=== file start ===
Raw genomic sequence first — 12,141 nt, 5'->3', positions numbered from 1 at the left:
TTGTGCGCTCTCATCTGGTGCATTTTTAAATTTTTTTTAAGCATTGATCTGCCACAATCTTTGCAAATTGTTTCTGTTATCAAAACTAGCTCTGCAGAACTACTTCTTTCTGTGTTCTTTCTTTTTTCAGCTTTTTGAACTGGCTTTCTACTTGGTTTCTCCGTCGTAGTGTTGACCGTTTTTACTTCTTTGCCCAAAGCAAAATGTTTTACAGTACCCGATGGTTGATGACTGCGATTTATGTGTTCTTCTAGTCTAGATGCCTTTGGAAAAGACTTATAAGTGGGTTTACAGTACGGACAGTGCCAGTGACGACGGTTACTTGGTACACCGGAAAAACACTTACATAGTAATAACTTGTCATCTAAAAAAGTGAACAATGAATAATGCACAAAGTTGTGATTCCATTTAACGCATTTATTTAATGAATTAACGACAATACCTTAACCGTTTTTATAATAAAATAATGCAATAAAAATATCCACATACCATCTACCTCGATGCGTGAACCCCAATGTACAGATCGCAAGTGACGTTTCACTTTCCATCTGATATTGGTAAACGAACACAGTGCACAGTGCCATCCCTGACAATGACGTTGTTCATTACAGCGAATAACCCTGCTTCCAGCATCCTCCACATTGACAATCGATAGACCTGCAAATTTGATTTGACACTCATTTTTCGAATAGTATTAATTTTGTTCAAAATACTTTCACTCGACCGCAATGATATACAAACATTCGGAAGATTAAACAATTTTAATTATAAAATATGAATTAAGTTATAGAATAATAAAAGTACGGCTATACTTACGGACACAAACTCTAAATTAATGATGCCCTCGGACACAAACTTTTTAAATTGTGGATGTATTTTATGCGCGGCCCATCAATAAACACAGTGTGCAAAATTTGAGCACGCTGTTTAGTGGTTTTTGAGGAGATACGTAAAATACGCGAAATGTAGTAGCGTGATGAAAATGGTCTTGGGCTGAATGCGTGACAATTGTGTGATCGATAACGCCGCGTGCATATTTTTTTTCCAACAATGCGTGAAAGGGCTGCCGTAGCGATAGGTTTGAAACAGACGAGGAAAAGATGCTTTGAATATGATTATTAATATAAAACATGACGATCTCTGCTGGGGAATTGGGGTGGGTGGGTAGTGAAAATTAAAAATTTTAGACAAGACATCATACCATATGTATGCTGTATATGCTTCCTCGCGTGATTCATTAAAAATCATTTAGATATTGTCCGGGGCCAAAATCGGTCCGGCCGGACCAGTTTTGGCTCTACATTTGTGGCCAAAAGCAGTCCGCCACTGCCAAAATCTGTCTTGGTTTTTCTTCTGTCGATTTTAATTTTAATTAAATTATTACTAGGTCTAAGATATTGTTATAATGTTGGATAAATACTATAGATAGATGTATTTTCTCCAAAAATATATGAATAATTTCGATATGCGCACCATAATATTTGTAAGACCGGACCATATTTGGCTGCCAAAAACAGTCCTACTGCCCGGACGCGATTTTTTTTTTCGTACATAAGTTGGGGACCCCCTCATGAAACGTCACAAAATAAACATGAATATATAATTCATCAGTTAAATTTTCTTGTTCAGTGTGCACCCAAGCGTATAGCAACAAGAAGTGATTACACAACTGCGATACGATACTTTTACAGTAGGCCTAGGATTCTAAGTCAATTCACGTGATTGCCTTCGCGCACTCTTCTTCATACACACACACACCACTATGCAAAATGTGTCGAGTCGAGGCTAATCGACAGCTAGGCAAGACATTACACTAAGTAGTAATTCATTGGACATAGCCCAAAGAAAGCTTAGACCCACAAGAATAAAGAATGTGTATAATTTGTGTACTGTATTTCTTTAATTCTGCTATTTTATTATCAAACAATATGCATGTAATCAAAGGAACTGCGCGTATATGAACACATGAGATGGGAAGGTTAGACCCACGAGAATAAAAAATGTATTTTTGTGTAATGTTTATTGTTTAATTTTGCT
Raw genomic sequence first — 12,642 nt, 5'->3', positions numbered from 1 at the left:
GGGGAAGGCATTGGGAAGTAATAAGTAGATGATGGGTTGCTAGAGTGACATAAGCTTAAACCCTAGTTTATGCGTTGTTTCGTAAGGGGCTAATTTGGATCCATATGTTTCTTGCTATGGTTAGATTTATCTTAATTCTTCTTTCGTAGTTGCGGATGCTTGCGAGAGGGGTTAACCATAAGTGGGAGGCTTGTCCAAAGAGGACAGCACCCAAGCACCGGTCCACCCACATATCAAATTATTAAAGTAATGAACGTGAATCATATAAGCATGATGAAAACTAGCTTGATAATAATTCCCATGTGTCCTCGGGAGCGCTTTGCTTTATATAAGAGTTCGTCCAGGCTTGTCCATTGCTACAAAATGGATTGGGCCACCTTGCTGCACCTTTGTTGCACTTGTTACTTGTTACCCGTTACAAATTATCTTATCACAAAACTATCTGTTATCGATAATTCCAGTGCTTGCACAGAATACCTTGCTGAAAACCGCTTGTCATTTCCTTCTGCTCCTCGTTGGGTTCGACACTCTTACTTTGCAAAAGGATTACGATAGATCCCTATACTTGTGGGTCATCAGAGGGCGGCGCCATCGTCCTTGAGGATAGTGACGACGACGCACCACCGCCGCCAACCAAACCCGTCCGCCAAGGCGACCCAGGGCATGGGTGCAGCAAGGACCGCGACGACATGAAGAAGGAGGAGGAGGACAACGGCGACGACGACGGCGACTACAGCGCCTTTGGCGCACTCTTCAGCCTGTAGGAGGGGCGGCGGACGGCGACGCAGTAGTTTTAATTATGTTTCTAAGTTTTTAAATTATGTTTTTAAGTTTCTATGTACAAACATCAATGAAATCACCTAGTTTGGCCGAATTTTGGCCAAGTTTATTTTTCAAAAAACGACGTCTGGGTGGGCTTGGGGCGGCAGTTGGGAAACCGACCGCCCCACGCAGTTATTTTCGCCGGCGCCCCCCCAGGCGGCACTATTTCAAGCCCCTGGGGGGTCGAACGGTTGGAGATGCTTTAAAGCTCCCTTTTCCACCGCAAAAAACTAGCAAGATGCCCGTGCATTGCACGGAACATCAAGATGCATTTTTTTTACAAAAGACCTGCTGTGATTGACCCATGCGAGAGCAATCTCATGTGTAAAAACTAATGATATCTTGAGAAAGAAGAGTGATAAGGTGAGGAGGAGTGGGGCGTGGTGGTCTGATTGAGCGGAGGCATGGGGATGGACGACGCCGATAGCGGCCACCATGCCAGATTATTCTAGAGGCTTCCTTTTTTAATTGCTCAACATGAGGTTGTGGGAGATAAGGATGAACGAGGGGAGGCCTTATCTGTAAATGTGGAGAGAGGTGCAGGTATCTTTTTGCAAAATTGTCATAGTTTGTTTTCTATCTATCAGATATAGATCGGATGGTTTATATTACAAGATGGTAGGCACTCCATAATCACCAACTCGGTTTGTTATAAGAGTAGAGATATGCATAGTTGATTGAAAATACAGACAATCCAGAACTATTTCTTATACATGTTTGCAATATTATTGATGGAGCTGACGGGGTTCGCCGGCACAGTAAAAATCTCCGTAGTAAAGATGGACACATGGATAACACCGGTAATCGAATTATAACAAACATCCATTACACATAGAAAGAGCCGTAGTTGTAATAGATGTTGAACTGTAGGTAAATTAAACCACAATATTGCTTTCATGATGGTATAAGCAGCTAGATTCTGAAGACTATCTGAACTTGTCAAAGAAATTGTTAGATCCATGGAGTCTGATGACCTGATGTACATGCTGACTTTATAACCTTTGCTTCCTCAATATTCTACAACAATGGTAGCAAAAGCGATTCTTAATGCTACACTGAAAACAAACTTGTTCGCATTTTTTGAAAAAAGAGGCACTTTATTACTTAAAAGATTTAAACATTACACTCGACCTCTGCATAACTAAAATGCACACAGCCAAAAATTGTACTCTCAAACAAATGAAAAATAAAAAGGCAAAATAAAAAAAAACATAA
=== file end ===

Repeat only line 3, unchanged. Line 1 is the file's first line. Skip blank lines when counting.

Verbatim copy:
Raw genomic sequence first — 12,642 nt, 5'->3', positions numbered from 1 at the left: